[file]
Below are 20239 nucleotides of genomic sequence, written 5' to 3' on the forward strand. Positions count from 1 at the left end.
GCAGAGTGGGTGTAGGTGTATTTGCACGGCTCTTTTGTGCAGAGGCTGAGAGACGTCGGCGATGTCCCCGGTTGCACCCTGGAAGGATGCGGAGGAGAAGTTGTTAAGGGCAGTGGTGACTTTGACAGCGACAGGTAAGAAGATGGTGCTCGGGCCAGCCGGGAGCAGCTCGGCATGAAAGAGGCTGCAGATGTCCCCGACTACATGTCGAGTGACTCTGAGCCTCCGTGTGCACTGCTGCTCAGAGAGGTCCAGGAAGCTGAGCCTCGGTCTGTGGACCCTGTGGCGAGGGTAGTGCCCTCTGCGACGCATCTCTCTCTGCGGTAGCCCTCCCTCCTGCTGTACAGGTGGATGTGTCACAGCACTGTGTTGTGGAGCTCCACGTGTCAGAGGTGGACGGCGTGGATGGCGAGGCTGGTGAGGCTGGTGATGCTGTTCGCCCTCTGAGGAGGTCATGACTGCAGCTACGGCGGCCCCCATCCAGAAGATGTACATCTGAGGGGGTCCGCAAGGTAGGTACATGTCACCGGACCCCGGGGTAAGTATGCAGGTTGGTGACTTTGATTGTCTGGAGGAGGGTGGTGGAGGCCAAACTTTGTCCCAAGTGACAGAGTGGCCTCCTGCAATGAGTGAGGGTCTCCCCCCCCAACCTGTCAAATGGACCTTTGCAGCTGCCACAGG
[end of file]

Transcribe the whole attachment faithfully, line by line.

Below are 20239 nucleotides of genomic sequence, written 5' to 3' on the forward strand. Positions count from 1 at the left end.
GCAGAGTGGGTGTAGGTGTATTTGCACGGCTCTTTTGTGCAGAGGCTGAGAGACGTCGGCGATGTCCCCGGTTGCACCCTGGAAGGATGCGGAGGAGAAGTTGTTAAGGGCAGTGGTGACTTTGACAGCGACAGGTAAGAAGATGGTGCTCGGGCCAGCCGGGAGCAGCTCGGCATGAAAGAGGCTGCAGATGTCCCCGACTACATGTCGAGTGACTCTGAGCCTCCGTGTGCACTGCTGCTCAGAGAGGTCCAGGAAGCTGAGCCTCGGTCTGTGGACCCTGTGGCGAGGGTAGTGCCCTCTGCGACGCATCTCTCTCTGCGGTAGCCCTCCCTCCTGCTGTACAGGTGGATGTGTCACAGCACTGTGTTGTGGAGCTCCACGTGTCAGAGGTGGACGGCGTGGATGGCGAGGCTGGTGAGGCTGGTGATGCTGTTCGCCCTCTGAGGAGGTCATGACTGCAGCTACGGCGGCCCCCATCCAGAAGATGTACATCTGAGGGGGTCCGCAAGGTAGGTACATGTCACCGGACCCCGGGGTAAGTATGCAGGTTGGTGACTTTGATTGTCTGGAGGAGGGTGGTGGAGGCCAAACTTTGTCCCAAGTGACAGAGTGGCCTCCTGCAATGAGTGAGGGTCTCCCCCCCCAACCTGTCAAATGGACCTTTGCAGCTGCCACAGG